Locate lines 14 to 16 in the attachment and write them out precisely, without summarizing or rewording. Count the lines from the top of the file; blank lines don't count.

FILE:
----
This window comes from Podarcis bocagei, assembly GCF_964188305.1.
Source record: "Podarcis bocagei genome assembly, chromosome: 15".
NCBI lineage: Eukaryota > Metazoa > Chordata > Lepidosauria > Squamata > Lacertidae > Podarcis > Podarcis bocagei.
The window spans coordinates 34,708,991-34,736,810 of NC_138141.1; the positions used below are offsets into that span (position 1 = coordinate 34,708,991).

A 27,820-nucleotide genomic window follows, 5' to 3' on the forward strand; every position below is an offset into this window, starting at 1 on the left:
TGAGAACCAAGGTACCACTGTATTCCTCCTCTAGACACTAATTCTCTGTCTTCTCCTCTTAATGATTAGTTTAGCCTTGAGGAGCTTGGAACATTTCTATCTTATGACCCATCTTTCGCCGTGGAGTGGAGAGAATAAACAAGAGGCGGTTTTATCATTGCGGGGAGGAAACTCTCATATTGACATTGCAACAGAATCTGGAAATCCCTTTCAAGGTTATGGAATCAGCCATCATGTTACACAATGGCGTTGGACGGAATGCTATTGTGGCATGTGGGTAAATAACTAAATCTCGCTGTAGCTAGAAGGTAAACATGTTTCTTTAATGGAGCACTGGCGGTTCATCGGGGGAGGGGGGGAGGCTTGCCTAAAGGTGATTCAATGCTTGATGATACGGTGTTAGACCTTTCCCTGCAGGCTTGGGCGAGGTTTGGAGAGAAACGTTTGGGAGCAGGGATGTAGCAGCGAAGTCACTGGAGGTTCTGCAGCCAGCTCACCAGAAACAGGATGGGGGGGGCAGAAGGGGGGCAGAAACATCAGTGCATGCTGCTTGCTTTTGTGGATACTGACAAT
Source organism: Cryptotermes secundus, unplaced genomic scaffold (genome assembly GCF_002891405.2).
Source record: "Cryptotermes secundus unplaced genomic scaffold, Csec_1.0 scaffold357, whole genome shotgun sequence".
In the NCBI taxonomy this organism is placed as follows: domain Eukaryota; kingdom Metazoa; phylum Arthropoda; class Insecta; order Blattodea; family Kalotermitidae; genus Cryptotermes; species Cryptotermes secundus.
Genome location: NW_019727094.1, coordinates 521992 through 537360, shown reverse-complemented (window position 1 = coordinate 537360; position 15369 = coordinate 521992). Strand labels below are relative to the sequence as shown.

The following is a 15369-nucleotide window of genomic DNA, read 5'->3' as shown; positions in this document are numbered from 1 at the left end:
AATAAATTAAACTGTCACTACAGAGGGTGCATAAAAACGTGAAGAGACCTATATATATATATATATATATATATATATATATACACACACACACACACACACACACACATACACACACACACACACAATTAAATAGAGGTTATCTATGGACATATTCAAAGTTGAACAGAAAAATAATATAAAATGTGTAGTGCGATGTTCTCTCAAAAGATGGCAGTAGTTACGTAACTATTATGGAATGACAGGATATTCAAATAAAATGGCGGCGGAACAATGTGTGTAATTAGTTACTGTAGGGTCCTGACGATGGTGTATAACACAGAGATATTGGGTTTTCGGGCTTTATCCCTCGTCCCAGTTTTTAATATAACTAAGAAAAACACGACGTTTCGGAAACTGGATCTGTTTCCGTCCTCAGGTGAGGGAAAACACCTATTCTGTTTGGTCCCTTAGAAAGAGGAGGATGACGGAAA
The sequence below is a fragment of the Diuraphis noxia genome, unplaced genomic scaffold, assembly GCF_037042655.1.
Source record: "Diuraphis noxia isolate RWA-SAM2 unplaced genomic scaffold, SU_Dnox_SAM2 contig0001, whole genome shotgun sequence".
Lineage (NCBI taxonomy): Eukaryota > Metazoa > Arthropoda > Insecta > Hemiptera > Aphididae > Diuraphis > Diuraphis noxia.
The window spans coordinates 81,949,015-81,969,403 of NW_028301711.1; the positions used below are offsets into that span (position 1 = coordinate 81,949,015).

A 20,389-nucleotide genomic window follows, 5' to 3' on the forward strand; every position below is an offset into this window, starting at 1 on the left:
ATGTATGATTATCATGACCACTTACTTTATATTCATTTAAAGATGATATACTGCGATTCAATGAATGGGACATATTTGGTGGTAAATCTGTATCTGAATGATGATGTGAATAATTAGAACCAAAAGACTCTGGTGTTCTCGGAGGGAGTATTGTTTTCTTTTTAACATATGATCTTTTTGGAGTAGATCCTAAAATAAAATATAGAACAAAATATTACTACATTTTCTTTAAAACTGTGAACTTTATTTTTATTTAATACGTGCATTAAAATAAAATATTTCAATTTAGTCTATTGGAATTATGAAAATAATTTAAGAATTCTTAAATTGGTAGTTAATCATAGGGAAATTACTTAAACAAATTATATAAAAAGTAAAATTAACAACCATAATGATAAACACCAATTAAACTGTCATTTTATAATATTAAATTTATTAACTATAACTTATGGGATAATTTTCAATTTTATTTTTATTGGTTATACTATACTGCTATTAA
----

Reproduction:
Source record: "Diuraphis noxia isolate RWA-SAM2 unplaced genomic scaffold, SU_Dnox_SAM2 contig0001, whole genome shotgun sequence".
Lineage (NCBI taxonomy): Eukaryota > Metazoa > Arthropoda > Insecta > Hemiptera > Aphididae > Diuraphis > Diuraphis noxia.
The window spans coordinates 81,949,015-81,969,403 of NW_028301711.1; the positions used below are offsets into that span (position 1 = coordinate 81,949,015).